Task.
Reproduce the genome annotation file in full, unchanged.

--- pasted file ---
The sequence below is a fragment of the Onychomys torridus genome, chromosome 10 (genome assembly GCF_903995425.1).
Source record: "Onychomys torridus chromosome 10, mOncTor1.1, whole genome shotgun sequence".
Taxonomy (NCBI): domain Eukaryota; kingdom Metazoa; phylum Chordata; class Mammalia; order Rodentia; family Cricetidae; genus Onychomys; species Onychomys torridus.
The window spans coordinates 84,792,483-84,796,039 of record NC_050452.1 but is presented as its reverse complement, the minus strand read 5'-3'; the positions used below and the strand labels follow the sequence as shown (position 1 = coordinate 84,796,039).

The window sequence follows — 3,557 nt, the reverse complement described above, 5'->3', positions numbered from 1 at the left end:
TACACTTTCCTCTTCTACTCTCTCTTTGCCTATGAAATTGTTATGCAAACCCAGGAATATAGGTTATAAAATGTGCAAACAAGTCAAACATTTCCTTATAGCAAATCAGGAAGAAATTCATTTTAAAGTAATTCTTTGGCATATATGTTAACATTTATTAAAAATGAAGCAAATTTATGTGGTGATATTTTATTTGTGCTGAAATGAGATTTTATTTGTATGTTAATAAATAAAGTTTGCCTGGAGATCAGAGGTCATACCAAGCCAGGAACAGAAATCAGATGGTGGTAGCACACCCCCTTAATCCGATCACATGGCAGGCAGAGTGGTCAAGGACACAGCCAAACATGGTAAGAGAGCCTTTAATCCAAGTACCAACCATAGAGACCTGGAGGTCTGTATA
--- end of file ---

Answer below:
The sequence below is a fragment of the Onychomys torridus genome, chromosome 10 (genome assembly GCF_903995425.1).
Source record: "Onychomys torridus chromosome 10, mOncTor1.1, whole genome shotgun sequence".
Taxonomy (NCBI): domain Eukaryota; kingdom Metazoa; phylum Chordata; class Mammalia; order Rodentia; family Cricetidae; genus Onychomys; species Onychomys torridus.
The window spans coordinates 84,792,483-84,796,039 of record NC_050452.1 but is presented as its reverse complement, the minus strand read 5'-3'; the positions used below and the strand labels follow the sequence as shown (position 1 = coordinate 84,796,039).

The window sequence follows — 3,557 nt, the reverse complement described above, 5'->3', positions numbered from 1 at the left end:
TACACTTTCCTCTTCTACTCTCTCTTTGCCTATGAAATTGTTATGCAAACCCAGGAATATAGGTTATAAAATGTGCAAACAAGTCAAACATTTCCTTATAGCAAATCAGGAAGAAATTCATTTTAAAGTAATTCTTTGGCATATATGTTAACATTTATTAAAAATGAAGCAAATTTATGTGGTGATATTTTATTTGTGCTGAAATGAGATTTTATTTGTATGTTAATAAATAAAGTTTGCCTGGAGATCAGAGGTCATACCAAGCCAGGAACAGAAATCAGATGGTGGTAGCACACCCCCTTAATCCGATCACATGGCAGGCAGAGTGGTCAAGGACACAGCCAAACATGGTAAGAGAGCCTTTAATCCAAGTACCAACCATAGAGACCTGGAGGTCTGTATA